The Northern Lights
(Aurora borealis)

The Northern Lights (Aurora borealis) is a spectacular natural light display that has fascinated mankind for centuries.   The dazzling colours and sheer wonder of these amazing light formations continue to attract people in their thousands each year.  The phenomenon  was named after the Roman goddess of dawn, Aurora, and the Greek name for the north wind, Boreas, by Pierre Gassendi in 1621.

The Aurora borealis can be witnessed in a number of areas within the Northern Hemisphere.  The level of visibility is increased when in close proximity to the North Magnetic Pole due to the longer periods of darkness and the magnetic field. Northern Norway, Spitsbergen, Iceland and Northern Greenland are ideal northerly locations to see the phenomenon; and best of all, when well away from artificial light which can obscure your view.

The Northern Lights occurs some 40 miles above the Earth's surface when sun particles, known as 'solar wind' interact with the Earth's atmosphere. When these particles collide with air molecules, their energy is subsequently emitted as light. The magnetic and electrical forces react with one another in constantly varying combinations to create the so called auroras 'dance'.  The dazzling spectrum of colours that occurs is dependent on which atoms are struck and the altitude of this collision.  The most common aurora is green, followed by pink, a mixture of light green and red, followed by pure red, yellow (a mixture of red and blue), and lastly pure blue.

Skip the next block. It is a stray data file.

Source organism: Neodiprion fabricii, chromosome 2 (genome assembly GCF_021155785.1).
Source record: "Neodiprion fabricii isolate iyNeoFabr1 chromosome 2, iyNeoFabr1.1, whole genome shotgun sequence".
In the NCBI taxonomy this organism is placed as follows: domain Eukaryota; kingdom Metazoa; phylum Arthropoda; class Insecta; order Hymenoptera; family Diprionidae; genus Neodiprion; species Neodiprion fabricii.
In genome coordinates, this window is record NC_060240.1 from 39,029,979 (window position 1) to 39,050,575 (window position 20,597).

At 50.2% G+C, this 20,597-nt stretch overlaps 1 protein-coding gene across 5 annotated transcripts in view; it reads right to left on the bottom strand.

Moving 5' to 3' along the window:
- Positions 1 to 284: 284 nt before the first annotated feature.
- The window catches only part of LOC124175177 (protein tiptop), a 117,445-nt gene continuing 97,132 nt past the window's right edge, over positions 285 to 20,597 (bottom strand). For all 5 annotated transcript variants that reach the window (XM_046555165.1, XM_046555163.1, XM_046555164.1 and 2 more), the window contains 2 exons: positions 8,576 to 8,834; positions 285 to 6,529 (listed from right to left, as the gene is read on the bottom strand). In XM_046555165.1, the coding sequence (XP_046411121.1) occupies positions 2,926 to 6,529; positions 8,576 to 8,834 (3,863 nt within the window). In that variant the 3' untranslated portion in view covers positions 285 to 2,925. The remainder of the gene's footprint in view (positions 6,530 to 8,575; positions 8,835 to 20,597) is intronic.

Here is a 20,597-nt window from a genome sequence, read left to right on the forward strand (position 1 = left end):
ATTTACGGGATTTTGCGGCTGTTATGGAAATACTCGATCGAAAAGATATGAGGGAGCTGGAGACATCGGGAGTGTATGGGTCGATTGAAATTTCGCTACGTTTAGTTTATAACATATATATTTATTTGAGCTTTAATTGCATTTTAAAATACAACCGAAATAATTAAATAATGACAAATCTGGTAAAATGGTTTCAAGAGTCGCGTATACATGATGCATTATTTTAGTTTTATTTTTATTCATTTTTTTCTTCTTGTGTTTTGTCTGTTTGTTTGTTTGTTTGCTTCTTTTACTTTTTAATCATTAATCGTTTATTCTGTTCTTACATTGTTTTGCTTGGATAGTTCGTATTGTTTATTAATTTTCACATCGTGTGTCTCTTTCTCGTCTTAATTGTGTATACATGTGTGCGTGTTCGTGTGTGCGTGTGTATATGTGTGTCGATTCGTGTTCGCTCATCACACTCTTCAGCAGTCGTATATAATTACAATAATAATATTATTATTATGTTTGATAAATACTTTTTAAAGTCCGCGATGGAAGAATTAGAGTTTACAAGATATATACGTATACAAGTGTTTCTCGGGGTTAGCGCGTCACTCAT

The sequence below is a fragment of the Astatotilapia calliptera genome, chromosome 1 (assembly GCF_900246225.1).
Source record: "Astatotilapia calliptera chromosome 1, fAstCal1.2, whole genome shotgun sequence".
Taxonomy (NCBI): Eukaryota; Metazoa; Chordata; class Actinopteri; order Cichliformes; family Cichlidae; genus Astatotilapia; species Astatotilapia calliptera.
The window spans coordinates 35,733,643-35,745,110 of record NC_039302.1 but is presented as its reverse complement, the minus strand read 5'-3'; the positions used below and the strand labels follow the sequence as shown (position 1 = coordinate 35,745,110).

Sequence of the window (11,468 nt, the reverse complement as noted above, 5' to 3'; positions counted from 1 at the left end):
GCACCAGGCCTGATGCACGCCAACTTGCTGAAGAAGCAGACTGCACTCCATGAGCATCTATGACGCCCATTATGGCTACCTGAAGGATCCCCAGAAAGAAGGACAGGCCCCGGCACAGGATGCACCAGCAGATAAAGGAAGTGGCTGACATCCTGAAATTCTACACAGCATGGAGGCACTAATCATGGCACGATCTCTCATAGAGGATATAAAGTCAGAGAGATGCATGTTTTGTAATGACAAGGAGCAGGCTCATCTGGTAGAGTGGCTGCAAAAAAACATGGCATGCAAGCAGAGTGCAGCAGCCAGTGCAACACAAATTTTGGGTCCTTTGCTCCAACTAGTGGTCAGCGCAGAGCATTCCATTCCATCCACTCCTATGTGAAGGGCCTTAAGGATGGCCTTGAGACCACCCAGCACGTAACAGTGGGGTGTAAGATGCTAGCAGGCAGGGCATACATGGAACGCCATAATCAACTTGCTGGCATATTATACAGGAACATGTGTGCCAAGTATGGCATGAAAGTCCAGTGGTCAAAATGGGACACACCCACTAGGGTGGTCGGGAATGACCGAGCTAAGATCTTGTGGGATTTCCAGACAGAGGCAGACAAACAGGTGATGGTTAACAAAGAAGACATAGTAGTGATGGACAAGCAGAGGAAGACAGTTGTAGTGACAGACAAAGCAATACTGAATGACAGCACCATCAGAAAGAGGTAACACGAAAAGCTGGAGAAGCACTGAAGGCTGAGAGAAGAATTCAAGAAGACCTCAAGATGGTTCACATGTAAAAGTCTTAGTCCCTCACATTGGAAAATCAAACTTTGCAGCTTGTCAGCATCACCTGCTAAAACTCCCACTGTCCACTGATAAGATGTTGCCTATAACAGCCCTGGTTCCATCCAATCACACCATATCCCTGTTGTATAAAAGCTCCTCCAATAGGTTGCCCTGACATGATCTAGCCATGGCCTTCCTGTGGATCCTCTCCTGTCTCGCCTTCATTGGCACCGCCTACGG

The duration of these incredible light shows can vary considerably, whilst the visual performance itself is equally as changeable.  Typically, the auroras appear as a diffuse glow or as 'curtains' across the sky.  Sometimes they form arcs, while at other times they constantly move and change formation.  Twirling patterns called 'rayed bands' can be witnessed illuminating the sky for as short a time as 10 or 15 minutes.  Meanwhile, shimmering ribbons and glowing veils of light are often observed elegantly dancing through the sky for many hours.

The auroras generally occur along the 'aurora ovals' and above the Arctic Circle; however, when  sunspot activity is high there are occasions when they occur further south.  These sunspots follow an approximate 11 year peaks when the auroras are at their brightest and most frequent. The last peak was in 2011 with subdued activity in 2012; but scientists expect a second spike to come in 2013. 

The best period during which to see the Northern Lights is between the Autumn Equinox and the Spring Equinox (21st September - 21st March). Within this period, December - March benefits from the longest and darkest night skies. However, bright white snow can impair sightings slightly which helps to improve opportunities in Spitsbergen in the usually snowless months of September and October; and into November in places like the Lofoten Islands of Northern Norway where snow tends to arrive later. Cloud cover and poor weather is another factor which can prevent sightings, whilst moonlight can be bright enough to reduce clear views.

Unfortunately this incredible phenomenon comes with no guarantees.  Some weeks are treated to lavish displays, often repeated several times in the same evening; whilst at other times harsh weather conditions prevent any sightings at all.  This is why we always recommend that a trip to see the Northern Lights is accompanied by other opportunities to enjoy the Arctic Wilderness.

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